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Abstract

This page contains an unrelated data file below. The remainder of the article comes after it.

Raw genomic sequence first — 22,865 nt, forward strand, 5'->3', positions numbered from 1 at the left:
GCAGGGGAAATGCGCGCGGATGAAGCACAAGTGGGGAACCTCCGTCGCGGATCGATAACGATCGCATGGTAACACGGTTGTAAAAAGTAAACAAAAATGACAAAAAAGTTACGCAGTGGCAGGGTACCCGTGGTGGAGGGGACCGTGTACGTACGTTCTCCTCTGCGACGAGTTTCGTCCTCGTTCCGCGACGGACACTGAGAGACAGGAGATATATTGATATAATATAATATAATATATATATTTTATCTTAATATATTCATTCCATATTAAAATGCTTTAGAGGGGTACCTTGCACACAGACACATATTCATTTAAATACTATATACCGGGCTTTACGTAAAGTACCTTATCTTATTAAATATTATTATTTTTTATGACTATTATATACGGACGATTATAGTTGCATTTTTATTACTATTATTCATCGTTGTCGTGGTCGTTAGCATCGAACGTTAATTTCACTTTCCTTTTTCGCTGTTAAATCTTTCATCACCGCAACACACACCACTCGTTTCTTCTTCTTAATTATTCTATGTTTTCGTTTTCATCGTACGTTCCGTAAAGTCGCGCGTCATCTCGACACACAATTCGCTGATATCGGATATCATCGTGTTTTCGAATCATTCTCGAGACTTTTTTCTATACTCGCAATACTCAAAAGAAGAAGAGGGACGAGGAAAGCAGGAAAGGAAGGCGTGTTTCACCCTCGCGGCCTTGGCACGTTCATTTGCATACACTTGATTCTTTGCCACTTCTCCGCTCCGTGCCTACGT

Five-year follow-up results for 8,278 men who in mail surveys had reported their cigarette smoking and dietary habits showed: (1) an index for vitamin A intake to be negatively associated with lung cancer incidence at all levels of cigarette smoking; (2) this association to be more clearly expressed in the subset of histologically proven pulmonary carcinomas other than adenocarcinoma; and (3) the positive association between cigarette smoking and lung cancer to obtain irrespective of the dietary level of vitamin A or related factors. The findings are in accordance with experimental results on animals and call for further exploration of the role of nutritional factors in the development of human lung cancer.